"Cycling through London, with no cars, is one of those things you really will never forget"

Posted by / Tuesday 06 June 2017 / Events Fundraising
Mark RideLondon

Mark's an old timer but this is Ryan's first ever RideLondon. Read their advice for making the most of this year's race.

First things first make sure your equipment is just right.

Mark's cycled RideLondon with us twice before so we asked him for some words of wisdom on what he wish he had known before getting started!

Seat Height: When you sit on your seat you should only be on tip toes – this means that your leg can fully extend and you get the maximum effort out of the energy you put in.

Clothes: A must is cycling shorts – the padding makes the ride softer – even if it may feel like a nappy.

Cleats: You need the right pedals and shoes – but this means that as you bring your legs up you are still pulling the pedal, which means you have more energy going into each rotation – which means you go further. A word of caution, if you have not used them before you need to practice when stopping and when you are getting going.

Liquids: Always carry enough drinks when training or be able to be able to stop to buy.


Gels: Gels with caffeine are excellent energy boosters, so when you start riding longer distances these help keeping your body fuel.

Equipment: As time passed I've learnt I only need to carry a spare inner tube, micro pump, multi-tool and tyre lever. This all fits nicely into a small saddle bag. I have a Garmin Edge that tells me how fast or slow I am going and keeps a record of each trip. I always have a rear light on for all trips out and you must always wear a helmet.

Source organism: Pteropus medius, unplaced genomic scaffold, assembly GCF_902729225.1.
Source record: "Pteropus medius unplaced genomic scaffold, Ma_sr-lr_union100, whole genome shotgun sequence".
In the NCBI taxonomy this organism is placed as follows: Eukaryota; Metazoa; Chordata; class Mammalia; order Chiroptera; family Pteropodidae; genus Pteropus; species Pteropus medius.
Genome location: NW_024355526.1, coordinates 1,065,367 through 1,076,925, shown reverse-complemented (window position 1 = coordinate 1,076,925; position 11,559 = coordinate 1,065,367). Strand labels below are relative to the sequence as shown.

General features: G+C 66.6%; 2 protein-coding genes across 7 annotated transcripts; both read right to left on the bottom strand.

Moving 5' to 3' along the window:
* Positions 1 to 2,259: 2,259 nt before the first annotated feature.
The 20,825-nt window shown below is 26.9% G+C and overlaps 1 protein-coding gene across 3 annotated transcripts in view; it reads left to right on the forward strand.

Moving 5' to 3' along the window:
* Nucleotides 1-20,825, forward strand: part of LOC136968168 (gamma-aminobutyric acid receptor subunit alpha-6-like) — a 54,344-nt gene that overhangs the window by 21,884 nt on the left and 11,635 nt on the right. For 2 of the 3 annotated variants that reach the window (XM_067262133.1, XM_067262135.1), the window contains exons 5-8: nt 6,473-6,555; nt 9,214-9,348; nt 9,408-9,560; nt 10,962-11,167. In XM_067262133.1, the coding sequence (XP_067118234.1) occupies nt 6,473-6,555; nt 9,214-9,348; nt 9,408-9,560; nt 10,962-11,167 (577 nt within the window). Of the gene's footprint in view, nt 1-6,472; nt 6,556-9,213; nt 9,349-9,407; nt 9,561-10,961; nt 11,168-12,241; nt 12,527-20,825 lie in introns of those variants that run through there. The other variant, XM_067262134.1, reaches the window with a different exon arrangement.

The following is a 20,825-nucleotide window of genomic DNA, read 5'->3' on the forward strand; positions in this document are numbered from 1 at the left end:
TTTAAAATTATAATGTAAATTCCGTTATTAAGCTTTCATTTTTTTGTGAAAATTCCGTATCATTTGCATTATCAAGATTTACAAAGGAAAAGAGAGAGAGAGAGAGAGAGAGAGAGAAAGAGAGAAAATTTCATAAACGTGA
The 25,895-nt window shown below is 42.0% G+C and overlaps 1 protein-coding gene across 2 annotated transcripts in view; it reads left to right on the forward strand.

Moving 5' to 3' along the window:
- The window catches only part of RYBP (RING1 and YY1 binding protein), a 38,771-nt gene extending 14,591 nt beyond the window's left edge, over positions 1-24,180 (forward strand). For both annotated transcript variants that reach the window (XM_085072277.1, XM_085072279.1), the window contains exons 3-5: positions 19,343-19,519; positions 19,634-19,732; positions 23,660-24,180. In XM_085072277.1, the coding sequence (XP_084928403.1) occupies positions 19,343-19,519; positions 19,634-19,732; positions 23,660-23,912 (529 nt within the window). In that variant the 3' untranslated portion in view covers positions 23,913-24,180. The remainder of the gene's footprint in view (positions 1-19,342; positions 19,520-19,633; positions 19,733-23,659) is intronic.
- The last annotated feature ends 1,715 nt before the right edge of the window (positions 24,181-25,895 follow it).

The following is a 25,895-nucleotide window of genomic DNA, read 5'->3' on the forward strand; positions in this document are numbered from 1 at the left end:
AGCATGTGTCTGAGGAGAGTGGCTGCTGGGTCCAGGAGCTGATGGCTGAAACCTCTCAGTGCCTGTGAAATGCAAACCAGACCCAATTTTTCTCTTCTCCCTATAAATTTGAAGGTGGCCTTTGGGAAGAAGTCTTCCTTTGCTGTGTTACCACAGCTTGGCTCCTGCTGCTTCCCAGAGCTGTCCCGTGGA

Changing your inner tube: You never know when you will end up with a flat. I went a year before my first and then had one over the following three weekends! If you have not changed one I would suggest to practice at home, just so it's familiar.

"The aim is to cycle 100 miles, you know your body, you know your level of fitness, you know or will be getting to know you bike and you should do what is right for you."

Mark - 3rd RideLondon

Ryan is an avid cyclist but this is his first RideLondon with the Action for Children team. We caught up with him to talk about how he's preparing for the 100 mile sportive.

Danny, Steve W, Helen W and Luke 2

1. Try and introduce some element of focus into training - decide what you want to achieve before you get out on the bike. That might be working on cadence, climbing, endurance...

2. Be sure to have at least 1 or 2 rest days a week. This is essential for improvement.

3. On longer training rides be sure to eat and drink - I aim for a bottle of water and an energy bar an hour on rides of two hours and over 

4. Don't let bad weather stop you training. Either buy a turbo trainer or buy a coat!

5. In terms of riding itself, a cadence (rpm) of 90-100 is the most efficient over longer rides. Many people spend most of the time in gears that are too high.

6. If you're spending a lot of time on the bike, get a bike fit (£50-£150). It can seriously improve your comfort and efficiency/performance on the bike

Some final words of encouragement from Mark:

"Do what's right for you. The aim is to cycle 100 miles, you know your body, you know your level of fitness, you know or will be getting to know you bike and you should do what is right for you. Do not worry about anyone overtaking you and zooming up the hill, but you do need to put the miles into your legs build up your strength and stamina. Even if it is little and often."

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